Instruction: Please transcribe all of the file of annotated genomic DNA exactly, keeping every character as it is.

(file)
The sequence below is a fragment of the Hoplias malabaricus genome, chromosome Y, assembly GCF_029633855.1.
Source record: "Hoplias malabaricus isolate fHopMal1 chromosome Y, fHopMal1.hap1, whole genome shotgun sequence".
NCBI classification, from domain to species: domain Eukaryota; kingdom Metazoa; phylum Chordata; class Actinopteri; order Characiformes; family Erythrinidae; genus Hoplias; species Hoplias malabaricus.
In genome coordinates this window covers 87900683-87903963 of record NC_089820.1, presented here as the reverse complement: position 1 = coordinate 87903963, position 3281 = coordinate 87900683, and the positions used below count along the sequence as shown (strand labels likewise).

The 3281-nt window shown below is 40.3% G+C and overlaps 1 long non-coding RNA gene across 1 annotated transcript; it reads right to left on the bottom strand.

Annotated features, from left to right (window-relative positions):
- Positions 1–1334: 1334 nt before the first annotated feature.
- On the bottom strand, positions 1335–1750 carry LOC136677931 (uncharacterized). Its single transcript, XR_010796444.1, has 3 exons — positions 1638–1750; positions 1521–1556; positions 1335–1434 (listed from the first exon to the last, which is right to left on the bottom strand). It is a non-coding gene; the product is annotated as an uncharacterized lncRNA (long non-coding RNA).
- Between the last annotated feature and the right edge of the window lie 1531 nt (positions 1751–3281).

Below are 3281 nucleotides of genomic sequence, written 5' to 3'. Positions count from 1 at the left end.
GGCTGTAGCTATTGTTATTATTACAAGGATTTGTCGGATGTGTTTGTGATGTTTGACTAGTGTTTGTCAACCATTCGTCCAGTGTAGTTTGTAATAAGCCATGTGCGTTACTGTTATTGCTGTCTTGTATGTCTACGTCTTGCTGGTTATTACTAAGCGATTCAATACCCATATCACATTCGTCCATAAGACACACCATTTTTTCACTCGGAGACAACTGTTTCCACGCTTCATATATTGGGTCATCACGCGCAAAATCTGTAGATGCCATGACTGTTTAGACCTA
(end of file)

The sequence below is a fragment of the Hoplias malabaricus genome, chromosome Y, assembly GCF_029633855.1.
Source record: "Hoplias malabaricus isolate fHopMal1 chromosome Y, fHopMal1.hap1, whole genome shotgun sequence".
NCBI classification, from domain to species: domain Eukaryota; kingdom Metazoa; phylum Chordata; class Actinopteri; order Characiformes; family Erythrinidae; genus Hoplias; species Hoplias malabaricus.
In genome coordinates this window covers 87900683-87903963 of record NC_089820.1, presented here as the reverse complement: position 1 = coordinate 87903963, position 3281 = coordinate 87900683, and the positions used below count along the sequence as shown (strand labels likewise).

The 3281-nt window shown below is 40.3% G+C and overlaps 1 long non-coding RNA gene across 1 annotated transcript; it reads right to left on the bottom strand.

Annotated features, from left to right (window-relative positions):
- Positions 1–1334: 1334 nt before the first annotated feature.
- On the bottom strand, positions 1335–1750 carry LOC136677931 (uncharacterized). Its single transcript, XR_010796444.1, has 3 exons — positions 1638–1750; positions 1521–1556; positions 1335–1434 (listed from the first exon to the last, which is right to left on the bottom strand). It is a non-coding gene; the product is annotated as an uncharacterized lncRNA (long non-coding RNA).
- Between the last annotated feature and the right edge of the window lie 1531 nt (positions 1751–3281).

Below are 3281 nucleotides of genomic sequence, written 5' to 3'. Positions count from 1 at the left end.
GGCTGTAGCTATTGTTATTATTACAAGGATTTGTCGGATGTGTTTGTGATGTTTGACTAGTGTTTGTCAACCATTCGTCCAGTGTAGTTTGTAATAAGCCATGTGCGTTACTGTTATTGCTGTCTTGTATGTCTACGTCTTGCTGGTTATTACTAAGCGATTCAATACCCATATCACATTCGTCCATAAGACACACCATTTTTTCACTCGGAGACAACTGTTTCCACGCTTCATATATTGGGTCATCACGCGCAAAATCTGTAGATGCCATGACTGTTTAGACCTA